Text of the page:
I’m from the South. Weddings are part of our shtick. Daddy pays for a Barbie dreamland wedding, you go on a fabulous honeymoon to Jamaica, and return to your freshly-purchased-by-Daddy house where you live happily ever after.
Or not. In my reality, the nature of a wedding is entirely capitalist. Thousands of dollars are spent on dresses, venues, flowers, gifts, rings, food, and festivities, and a glamorous trip to some place in the tropics. For those that can afford it, of course.
For something that should be about love, mutual respect, and the connection of two people, it sure costs a lot of money. This is perhaps the reason why a study conducted by the National Marriage Project at the University of Virginia and New York’s Center for Marriage and Families at the Institute for American Values raised such a stink.
According to this study, millions of Americans (especially those without college degrees, or the “moderately educated”) are choosing to not marry. Others who are married, report declining levels of satisfaction in their union. Also “shocking” were the numbers that suggested that people are no longer embarrassed about having children out of wedlock.
Well no shit! Life stepped in, and people had to do what they had to do. No time for a carriage ride through the park, there are mouths to feed and bills to pay.
Let’s take a look at what marriage really is. If you’re religious, it’s a sacrament that connects you, your partner, and god. If you’re not, it’s a piece of paper that means you get a few more tax breaks than your unhitched counterparts. As a feminist, I find it hard to justify marriage in that context.
Historically, marriage is a patriarchal vehicle for oppression and marginalization. In some cultures, women are functionally “sold” to their husbands, through dowries and other offerings for the bride. Shit, even the root of “bride” is something similar to “cook.”
What’s worse is when you see a seemingly bright young woman turn into a complete idiot over her man, her dress, and her venue. Their whole personality changes, often for the worse (you’ve seen Bridezillas, yes?). So many women, despite their successes, just can’t seem to be happy until they’ve got that damn ring around their finger.
I sort of have an odd perspective on marriage, actually. My folks had a pretty quick engagement/marriage process, and have been together for over 25 years. It works for them. Not because my mom does what she’s told, but because they’ve created a lasting partnership.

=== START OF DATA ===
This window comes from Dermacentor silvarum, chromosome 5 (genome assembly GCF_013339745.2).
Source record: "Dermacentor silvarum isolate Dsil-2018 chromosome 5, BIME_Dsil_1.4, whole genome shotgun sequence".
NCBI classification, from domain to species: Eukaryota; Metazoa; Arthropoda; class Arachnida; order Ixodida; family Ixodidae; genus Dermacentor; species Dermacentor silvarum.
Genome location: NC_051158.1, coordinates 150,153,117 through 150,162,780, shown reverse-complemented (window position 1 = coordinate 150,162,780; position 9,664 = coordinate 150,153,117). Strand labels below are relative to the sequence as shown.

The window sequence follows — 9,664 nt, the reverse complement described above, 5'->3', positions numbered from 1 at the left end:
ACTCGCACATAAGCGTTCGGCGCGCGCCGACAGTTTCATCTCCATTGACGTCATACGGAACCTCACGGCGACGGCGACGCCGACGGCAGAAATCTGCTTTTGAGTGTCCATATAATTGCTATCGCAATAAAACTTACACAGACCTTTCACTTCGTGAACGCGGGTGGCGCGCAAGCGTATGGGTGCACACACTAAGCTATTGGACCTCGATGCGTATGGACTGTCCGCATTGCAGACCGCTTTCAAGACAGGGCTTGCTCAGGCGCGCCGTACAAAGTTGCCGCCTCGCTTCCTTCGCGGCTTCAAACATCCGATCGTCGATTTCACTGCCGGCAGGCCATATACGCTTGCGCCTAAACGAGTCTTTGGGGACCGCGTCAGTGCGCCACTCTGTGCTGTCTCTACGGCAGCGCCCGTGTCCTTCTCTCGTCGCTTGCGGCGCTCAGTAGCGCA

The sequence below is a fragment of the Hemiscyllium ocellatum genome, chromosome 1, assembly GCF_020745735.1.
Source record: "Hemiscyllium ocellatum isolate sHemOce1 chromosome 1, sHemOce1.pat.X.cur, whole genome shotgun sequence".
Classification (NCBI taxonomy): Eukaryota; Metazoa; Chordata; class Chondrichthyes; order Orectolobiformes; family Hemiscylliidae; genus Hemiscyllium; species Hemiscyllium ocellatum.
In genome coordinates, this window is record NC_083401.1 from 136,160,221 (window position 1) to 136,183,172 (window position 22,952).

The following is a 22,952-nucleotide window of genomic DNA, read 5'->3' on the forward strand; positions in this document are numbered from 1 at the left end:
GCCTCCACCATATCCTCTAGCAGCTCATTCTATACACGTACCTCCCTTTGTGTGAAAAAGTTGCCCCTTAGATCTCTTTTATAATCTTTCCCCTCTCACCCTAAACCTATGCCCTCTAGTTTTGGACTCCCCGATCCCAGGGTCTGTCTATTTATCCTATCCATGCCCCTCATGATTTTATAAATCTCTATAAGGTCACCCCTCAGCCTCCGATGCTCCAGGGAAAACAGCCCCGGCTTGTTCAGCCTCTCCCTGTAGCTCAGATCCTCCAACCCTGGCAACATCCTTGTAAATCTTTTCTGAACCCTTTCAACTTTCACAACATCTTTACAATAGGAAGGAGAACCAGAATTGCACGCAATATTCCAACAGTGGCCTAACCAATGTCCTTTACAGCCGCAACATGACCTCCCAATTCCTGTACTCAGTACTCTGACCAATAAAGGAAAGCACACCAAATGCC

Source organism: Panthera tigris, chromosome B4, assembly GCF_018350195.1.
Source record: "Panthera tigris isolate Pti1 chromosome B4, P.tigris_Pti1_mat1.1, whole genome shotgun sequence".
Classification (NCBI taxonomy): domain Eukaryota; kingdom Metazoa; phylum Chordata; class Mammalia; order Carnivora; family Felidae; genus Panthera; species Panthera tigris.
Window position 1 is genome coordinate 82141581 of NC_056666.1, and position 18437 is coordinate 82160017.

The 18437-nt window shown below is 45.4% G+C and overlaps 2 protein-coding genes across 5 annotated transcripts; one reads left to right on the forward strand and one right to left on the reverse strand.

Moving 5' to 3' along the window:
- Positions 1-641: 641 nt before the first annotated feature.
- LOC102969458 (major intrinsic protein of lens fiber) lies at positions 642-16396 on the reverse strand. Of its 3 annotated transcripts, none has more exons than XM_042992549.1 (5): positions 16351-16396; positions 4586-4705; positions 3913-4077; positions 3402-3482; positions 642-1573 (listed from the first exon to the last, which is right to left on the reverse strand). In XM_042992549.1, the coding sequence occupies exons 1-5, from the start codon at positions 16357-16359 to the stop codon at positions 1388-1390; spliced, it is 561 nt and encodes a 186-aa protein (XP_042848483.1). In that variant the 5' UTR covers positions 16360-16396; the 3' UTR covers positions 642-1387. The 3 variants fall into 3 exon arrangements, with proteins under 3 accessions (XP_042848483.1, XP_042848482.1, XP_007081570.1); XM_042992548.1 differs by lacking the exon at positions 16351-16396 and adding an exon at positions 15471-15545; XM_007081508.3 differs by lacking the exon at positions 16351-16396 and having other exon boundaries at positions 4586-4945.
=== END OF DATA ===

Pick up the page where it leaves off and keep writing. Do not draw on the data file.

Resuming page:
Yet, I still am not convinced marriage is for me. Being from a small town, I’ve seen people marry at 18 and divorce at 18 and a half. I’ve seen women marry out of desperation, and out of love. I dig hanging out with boyfriend, and love him very much, but just don’t see marriage as being in our cards. What, you mean I’m really going to have a to wear a white dress and be in a church? No.
Ultimately, we know that marriages aren’t about dresses and churches. We know they’re about love, respect, and caring for your partner. But that’s just a good partnership. Not a marriage. You don’t need a wedding or a dress or any of that other shit to be happy with your partner. Thus, marriage is irrelevant.
I said it. Marriage is irrelevant. It is unimportant, unnecessary, and a complete affront to the values that I hold as a feminist. I don’t need your dress or your piece of paper to be happy with my partner. You can commit your undying love and affection (with or without a ceremony) without this institution.
Well, maybe for sorority girls and socialites weddings aren’t irrelevant (not to mention that multi billion dollar industry that it supports). But for the rest of us, the working folk, we’ll just stick to being in love and being happy.
Amy is a social media strategist living in Dallas, Texas. She likes music, trashy TV, and ladybiz. tweet: @aemccarthy